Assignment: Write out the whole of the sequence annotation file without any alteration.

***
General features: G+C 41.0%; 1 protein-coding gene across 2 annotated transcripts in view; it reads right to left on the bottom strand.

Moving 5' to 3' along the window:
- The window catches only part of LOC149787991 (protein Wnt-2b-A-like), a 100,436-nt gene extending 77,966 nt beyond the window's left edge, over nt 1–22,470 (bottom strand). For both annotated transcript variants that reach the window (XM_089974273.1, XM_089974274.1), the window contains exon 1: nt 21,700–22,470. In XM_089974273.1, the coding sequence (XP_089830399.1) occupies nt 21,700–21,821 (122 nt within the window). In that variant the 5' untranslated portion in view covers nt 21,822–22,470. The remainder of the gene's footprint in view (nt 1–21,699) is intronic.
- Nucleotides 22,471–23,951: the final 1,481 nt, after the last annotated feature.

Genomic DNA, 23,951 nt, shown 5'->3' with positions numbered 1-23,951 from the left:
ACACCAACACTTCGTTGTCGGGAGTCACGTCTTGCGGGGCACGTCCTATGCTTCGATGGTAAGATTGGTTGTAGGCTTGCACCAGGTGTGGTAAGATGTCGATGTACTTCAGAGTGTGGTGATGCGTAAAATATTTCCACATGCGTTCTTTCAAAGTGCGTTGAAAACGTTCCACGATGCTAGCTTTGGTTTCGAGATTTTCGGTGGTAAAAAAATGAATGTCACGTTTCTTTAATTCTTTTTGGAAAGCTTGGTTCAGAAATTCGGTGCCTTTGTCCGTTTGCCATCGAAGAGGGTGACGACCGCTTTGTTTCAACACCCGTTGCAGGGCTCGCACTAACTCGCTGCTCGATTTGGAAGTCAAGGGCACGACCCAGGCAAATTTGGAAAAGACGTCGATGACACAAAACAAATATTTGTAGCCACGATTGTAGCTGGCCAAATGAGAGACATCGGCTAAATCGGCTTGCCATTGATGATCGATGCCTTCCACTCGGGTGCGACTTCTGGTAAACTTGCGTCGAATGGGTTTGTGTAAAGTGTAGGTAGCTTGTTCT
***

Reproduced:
General features: G+C 41.0%; 1 protein-coding gene across 2 annotated transcripts in view; it reads right to left on the bottom strand.

Moving 5' to 3' along the window:
- The window catches only part of LOC149787991 (protein Wnt-2b-A-like), a 100,436-nt gene extending 77,966 nt beyond the window's left edge, over nt 1–22,470 (bottom strand). For both annotated transcript variants that reach the window (XM_089974273.1, XM_089974274.1), the window contains exon 1: nt 21,700–22,470. In XM_089974273.1, the coding sequence (XP_089830399.1) occupies nt 21,700–21,821 (122 nt within the window). In that variant the 5' untranslated portion in view covers nt 21,822–22,470. The remainder of the gene's footprint in view (nt 1–21,699) is intronic.
- Nucleotides 22,471–23,951: the final 1,481 nt, after the last annotated feature.

Genomic DNA, 23,951 nt, shown 5'->3' with positions numbered 1-23,951 from the left:
ACACCAACACTTCGTTGTCGGGAGTCACGTCTTGCGGGGCACGTCCTATGCTTCGATGGTAAGATTGGTTGTAGGCTTGCACCAGGTGTGGTAAGATGTCGATGTACTTCAGAGTGTGGTGATGCGTAAAATATTTCCACATGCGTTCTTTCAAAGTGCGTTGAAAACGTTCCACGATGCTAGCTTTGGTTTCGAGATTTTCGGTGGTAAAAAAATGAATGTCACGTTTCTTTAATTCTTTTTGGAAAGCTTGGTTCAGAAATTCGGTGCCTTTGTCCGTTTGCCATCGAAGAGGGTGACGACCGCTTTGTTTCAACACCCGTTGCAGGGCTCGCACTAACTCGCTGCTCGATTTGGAAGTCAAGGGCACGACCCAGGCAAATTTGGAAAAGACGTCGATGACACAAAACAAATATTTGTAGCCACGATTGTAGCTGGCCAAATGAGAGACATCGGCTAAATCGGCTTGCCATTGATGATCGATGCCTTCCACTCGGGTGCGACTTCTGGTAAACTTGCGTCGAATGGGTTTGTGTAAAGTGTAGGTAGCTTGTTCT